Cookies help us deliver our Services. By using our Services, you agree to our use of cookies. Learn More.

Why Hollywood Won't Cast These Superhero Movie Stars Anymore

You might think grabbing a spot in a big-budget superhero movie would secure just about any actor's career. After all, decades later, people still fondly remember Michael Keaton in Tim Burton's Batman films and Christopher Reeve as Superman. Plus, assuming the identities of Marvel's and DC's most popular heroes has proven to be nothing but boons for actors like Chris Evans, Jason Momoa, and Tom Holland. 

But sadly for some actors, taking on the role of the next big superhero didn't guarantee stardom. In some cases, the association with a particular comic book franchise did more to hurt their career than anything else. In others, despite their best efforts, fighting crime in a skintight suit couldn't save them from disappointing career trajectories. And in some cases, they're not on the big screen anymore simply because they don't want to be.

Regardless of why or how, here are some superhero movie stars Hollywood doesn't cast very much anymore.

Wesley Snipes is a superhero star with a weird reputation

Before the MCU, Christopher Nolan's Dark Knight trilogy, or Bryan Singer's X-Men films, there was 1998's Blade. Wesley Snipes starred as the titular Marvel Comics vampire hunter, a hero whose unique birth — his mother was bitten by a vampire the night he was born — gifts him with all the strengths of vampires but none of their weaknesses. Snipes reprised the role for two sequels, but after 2004's Blade: Trinity, things slowed down considerably for the actor, and there was more than one reason. 

For one, Snipes suffered serious legal issues. In 2008, he was convicted on three counts of willful failure to file federal income tax returns and was sentenced to three years in prison, though the actor was released and allowed to serve the final three months under house arrest. But even before his legal problems, Snipes built a reputation of being impossible to work with. In a 2012 A.V. Club interview, Snipes' Trinity co-star Patton Oswalt had some eye-opening stories to tell about Snipes, including that he communicated with the director exclusively through Post-it notes signed "From Blade" and the actor's refusal to open his eyes during the filming of a scene, necessitating the use of some truly horrible CGI.

However, in recent years, Snipes has been working to rebuild his career, and he's definitely making some headway. In 2019, he appeared in the Netflix original Dolemite Is My Name, and he's set to star in the comedy sequel Coming 2 America.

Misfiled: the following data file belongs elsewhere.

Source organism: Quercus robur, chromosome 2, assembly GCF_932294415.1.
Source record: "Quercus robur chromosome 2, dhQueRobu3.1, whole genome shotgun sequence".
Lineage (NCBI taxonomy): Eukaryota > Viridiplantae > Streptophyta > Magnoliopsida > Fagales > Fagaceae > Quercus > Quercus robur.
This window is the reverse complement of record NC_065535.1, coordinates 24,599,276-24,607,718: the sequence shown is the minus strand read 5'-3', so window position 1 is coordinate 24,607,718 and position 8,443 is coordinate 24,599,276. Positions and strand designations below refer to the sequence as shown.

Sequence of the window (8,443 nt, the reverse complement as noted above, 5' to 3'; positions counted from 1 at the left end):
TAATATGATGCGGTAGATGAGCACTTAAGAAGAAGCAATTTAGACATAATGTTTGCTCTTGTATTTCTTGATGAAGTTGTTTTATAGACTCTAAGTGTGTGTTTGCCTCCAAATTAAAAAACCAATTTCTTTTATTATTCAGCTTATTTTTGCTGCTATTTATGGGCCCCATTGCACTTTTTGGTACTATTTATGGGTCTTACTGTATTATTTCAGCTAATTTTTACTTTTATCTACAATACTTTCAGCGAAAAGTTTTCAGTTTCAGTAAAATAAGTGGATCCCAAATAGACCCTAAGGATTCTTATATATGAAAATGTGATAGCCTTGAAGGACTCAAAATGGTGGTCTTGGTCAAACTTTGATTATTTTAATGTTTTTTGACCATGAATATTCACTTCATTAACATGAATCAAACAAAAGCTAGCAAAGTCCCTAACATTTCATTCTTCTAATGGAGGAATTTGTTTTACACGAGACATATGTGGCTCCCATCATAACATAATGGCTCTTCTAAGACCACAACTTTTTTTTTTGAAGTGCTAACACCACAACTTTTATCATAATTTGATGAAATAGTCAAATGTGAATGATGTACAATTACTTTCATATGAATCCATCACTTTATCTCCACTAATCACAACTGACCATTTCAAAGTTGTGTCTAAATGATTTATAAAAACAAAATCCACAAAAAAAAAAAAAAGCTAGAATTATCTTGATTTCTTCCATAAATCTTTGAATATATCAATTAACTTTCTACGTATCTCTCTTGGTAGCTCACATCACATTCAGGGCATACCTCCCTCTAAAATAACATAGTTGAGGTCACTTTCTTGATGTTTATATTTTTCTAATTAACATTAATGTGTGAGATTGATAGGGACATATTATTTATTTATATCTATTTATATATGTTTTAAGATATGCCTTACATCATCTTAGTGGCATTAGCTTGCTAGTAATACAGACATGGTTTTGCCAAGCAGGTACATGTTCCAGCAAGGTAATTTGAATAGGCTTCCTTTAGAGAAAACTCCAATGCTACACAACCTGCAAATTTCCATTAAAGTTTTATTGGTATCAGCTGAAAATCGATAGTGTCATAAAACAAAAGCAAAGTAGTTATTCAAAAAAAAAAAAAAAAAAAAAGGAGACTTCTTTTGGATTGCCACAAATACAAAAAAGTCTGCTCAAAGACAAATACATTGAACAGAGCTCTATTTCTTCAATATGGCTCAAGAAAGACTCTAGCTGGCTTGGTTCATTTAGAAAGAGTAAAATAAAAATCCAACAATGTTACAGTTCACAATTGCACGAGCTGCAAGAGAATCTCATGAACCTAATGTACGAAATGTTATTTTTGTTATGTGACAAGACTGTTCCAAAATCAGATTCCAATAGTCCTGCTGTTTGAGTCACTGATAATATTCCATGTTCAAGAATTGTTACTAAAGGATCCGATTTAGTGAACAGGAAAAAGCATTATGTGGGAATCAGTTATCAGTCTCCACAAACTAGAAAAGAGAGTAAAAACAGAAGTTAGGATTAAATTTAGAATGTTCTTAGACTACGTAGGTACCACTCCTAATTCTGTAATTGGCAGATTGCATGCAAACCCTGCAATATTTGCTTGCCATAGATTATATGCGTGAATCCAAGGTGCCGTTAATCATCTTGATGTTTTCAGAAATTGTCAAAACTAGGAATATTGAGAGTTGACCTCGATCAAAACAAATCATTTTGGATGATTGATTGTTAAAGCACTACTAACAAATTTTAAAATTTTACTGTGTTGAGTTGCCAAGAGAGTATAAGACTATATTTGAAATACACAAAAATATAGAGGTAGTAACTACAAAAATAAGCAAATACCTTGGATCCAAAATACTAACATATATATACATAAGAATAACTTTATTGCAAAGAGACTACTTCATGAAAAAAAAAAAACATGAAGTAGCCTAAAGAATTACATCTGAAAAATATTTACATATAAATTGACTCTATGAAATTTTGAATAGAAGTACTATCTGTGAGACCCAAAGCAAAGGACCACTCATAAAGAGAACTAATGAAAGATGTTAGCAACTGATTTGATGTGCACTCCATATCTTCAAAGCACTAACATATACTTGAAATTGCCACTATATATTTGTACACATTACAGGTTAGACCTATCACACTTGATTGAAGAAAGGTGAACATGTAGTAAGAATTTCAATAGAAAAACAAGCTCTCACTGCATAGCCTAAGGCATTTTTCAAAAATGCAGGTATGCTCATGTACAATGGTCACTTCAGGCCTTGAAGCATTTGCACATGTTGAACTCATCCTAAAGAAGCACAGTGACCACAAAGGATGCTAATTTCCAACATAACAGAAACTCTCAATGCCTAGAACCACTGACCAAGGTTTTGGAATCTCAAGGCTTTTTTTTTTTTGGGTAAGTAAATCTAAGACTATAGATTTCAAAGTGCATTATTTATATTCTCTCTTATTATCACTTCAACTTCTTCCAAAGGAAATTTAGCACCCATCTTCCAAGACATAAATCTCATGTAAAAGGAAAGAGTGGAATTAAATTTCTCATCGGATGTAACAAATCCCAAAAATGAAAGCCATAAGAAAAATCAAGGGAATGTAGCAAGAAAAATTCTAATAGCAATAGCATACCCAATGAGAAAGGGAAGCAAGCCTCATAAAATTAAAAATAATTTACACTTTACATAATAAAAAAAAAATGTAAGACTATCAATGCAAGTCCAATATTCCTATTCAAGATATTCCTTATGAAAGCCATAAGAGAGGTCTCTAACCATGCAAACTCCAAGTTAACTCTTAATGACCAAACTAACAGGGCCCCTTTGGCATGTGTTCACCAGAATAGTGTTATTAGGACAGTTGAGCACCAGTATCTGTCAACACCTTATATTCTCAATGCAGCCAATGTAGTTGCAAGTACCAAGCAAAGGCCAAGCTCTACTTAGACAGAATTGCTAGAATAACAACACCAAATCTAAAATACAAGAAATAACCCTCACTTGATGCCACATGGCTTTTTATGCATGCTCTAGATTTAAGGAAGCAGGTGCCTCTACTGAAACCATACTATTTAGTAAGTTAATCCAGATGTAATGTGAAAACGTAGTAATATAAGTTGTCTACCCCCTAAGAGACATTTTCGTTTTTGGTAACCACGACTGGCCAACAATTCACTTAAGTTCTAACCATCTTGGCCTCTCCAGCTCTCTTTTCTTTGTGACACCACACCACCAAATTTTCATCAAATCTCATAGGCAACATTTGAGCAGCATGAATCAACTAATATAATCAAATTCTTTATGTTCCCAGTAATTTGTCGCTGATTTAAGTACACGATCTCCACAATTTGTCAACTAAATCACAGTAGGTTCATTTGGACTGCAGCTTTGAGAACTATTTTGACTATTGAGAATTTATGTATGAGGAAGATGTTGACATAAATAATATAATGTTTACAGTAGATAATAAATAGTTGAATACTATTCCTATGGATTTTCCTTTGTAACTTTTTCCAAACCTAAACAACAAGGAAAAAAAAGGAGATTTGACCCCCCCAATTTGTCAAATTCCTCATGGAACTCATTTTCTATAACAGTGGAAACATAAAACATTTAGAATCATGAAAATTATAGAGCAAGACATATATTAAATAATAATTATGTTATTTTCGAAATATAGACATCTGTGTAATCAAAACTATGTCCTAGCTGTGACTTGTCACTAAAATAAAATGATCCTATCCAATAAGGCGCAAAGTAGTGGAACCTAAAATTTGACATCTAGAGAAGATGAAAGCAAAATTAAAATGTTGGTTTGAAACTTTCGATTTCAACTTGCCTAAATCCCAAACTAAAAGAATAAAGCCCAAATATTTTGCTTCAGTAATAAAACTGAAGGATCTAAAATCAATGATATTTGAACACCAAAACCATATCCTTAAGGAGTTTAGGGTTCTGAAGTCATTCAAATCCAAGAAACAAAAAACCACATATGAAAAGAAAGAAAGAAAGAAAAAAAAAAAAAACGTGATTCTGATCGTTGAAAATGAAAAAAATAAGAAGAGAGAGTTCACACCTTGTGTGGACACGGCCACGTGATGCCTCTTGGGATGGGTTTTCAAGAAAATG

Jessica Alba never got a good lead

In the mid-aughts, it looked like Jessica Alba would be on Hollywood's A-list for a long time to come, and she owed part of her success to comic book adaptations. She was tapped to play Susan Storm, aka the Invisible Woman, in 2005's Fantastic Four, and that same year, she played the knockout dancer Nancy in 2005's Sin City, the adaptation of Frank Miller's edgy crime comics.

But eventually, Alba fell off the radar in a big way. According to Alba, a big part of the problem was that she rarely got to sink her teeth into challenging leading parts. Most of her work was in supporting roles, and eventually, those roles started showing up in one bomb after the other. The sequels to both Fantastic Four and Sin City tanked, as did later efforts like the action sequels Mechanic: Resurrection and Machete Kills, the rom-com Some Kind of Beautiful, and the 2011 drama An Invisible Sign.

In different interviews over the years, Alba has gone back and forth on whether or not professional acting is a priority anymore, though it's clear she isn't making the mark on Hollywood she once did. She's currently starring in the crime drama series L.A.'s Finest — a spin-off of the Bad Boys films. Considering its embarrassing aggregate score of 7% on Rotten Tomatoes, critics aren't into it anymore than Alba's other more recent work.

Hollywood won't cast T.J. Miller after a number of ugly scandals

Time will tell if we're destined to see an X-Force film or Deadpool 3, but if these movies see the light of day, you can lay some pretty safe bets that T.J. Miller won't be in either. The actor/comedian played Wade Wilson's (Ryan Reynolds) friend, Weasel, in the first two Deadpool films, but for reasons that had nothing to do with the merc with a mouth's bloody franchise, Miller's acting career dried up quickly in 2018.